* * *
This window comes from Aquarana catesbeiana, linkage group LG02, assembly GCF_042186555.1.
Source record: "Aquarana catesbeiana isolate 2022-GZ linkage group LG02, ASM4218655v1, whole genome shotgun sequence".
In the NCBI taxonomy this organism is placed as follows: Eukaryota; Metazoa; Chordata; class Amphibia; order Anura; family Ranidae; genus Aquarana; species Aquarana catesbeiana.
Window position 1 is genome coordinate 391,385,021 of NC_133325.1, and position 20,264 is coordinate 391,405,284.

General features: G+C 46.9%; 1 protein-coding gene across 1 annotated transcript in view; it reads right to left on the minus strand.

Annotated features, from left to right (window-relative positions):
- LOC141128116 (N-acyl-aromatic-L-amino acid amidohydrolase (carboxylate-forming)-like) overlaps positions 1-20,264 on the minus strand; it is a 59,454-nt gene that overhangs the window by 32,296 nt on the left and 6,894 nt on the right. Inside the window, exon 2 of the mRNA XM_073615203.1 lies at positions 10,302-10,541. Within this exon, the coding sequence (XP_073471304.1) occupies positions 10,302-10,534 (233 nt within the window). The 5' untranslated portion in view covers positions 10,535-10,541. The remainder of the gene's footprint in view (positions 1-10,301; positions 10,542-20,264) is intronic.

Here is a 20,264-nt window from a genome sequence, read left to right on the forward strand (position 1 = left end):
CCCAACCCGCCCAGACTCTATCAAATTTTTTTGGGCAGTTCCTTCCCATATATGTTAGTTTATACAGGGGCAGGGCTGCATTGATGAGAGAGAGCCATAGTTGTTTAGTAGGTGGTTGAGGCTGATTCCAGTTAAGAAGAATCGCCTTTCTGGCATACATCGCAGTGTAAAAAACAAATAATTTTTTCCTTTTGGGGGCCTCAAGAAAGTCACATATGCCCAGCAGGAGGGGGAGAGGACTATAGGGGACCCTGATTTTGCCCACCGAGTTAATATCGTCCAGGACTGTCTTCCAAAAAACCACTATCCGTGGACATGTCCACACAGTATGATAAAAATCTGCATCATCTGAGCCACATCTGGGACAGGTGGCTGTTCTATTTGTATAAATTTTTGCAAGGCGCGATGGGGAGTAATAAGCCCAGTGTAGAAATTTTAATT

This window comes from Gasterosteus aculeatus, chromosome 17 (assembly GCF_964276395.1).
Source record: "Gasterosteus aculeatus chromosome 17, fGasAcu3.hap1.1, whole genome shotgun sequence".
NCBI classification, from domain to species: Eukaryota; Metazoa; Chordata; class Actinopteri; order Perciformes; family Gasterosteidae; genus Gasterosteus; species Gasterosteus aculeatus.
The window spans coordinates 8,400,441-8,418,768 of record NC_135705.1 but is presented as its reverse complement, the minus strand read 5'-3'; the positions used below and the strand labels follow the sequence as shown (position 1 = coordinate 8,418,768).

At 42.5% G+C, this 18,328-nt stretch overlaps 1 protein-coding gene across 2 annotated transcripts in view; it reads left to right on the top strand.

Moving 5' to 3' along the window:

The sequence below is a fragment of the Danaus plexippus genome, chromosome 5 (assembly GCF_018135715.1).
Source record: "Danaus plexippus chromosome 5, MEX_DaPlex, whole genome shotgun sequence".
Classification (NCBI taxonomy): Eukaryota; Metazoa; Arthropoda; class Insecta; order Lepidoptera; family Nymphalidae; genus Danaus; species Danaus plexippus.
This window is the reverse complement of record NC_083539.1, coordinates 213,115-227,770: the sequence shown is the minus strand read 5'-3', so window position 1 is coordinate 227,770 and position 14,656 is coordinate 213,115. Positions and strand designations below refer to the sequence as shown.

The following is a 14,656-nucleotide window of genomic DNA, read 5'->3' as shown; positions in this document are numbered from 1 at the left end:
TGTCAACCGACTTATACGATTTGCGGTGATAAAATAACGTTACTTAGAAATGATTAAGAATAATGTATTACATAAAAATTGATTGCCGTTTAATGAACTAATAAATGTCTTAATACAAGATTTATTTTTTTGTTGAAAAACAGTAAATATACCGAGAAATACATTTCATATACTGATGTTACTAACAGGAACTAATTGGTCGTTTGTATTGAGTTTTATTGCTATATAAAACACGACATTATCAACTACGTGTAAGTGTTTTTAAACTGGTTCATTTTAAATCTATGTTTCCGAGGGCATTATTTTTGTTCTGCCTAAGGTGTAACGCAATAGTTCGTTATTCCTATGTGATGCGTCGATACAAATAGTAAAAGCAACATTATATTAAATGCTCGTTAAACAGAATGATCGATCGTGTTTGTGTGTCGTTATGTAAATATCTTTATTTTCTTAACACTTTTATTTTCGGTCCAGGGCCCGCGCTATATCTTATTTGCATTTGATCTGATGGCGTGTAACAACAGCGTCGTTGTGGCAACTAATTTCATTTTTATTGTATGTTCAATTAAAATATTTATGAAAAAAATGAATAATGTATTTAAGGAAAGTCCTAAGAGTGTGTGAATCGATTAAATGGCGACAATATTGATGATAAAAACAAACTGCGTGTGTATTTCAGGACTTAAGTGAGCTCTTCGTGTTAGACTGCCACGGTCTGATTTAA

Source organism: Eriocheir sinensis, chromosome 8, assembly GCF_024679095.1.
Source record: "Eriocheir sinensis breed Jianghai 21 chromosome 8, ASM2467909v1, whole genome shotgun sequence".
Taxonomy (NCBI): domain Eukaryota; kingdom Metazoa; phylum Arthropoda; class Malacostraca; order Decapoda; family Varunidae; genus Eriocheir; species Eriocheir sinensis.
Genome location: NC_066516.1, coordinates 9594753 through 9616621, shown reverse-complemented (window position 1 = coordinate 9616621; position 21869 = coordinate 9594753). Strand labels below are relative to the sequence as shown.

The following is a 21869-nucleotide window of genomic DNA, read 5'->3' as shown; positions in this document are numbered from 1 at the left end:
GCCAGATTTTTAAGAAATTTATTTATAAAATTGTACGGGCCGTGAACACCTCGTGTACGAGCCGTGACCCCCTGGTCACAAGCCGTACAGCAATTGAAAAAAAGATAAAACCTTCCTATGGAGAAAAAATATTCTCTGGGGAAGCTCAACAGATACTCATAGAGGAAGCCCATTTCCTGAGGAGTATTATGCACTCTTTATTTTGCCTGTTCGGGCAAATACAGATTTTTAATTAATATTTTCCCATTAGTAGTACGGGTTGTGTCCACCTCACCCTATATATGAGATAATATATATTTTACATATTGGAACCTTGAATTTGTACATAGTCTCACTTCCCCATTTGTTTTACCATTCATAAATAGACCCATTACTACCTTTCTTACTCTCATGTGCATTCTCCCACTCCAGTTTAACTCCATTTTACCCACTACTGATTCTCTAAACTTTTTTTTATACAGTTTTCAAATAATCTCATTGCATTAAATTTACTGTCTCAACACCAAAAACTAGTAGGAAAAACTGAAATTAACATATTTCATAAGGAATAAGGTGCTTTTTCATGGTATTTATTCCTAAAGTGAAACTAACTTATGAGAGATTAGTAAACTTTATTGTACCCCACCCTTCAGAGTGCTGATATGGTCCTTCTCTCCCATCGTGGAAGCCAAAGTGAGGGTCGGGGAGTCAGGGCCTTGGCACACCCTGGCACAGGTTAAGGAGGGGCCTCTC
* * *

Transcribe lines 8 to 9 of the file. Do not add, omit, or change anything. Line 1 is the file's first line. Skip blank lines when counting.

Here is a 20,264-nt window from a genome sequence, read left to right on the forward strand (position 1 = left end):
CCCAACCCGCCCAGACTCTATCAAATTTTTTTGGGCAGTTCCTTCCCATATATGTTAGTTTATACAGGGGCAGGGCTGCATTGATGAGAGAGAGCCATAGTTGTTTAGTAGGTGGTTGAGGCTGATTCCAGTTAAGAAGAATCGCCTTTCTGGCATACATCGCAGTGTAAAAAACAAATAATTTTTTCCTTTTGGGGGCCTCAAGAAAGTCACATATGCCCAGCAGGAGGGGGAGAGGACTATAGGGGACCCTGATTTTGCCCACCGAGTTAATATCGTCCAGGACTGTCTTCCAAAAAACCACTATCCGTGGACATGTCCACACAGTATGATAAAAATCTGCATCATCTGAGCCACATCTGGGACAGGTGGCTGTTCTATTTGTATAAATTTTTGCAAGGCGCGATGGGGAGTAATAAGCCCAGTGTAGAAATTTTAATT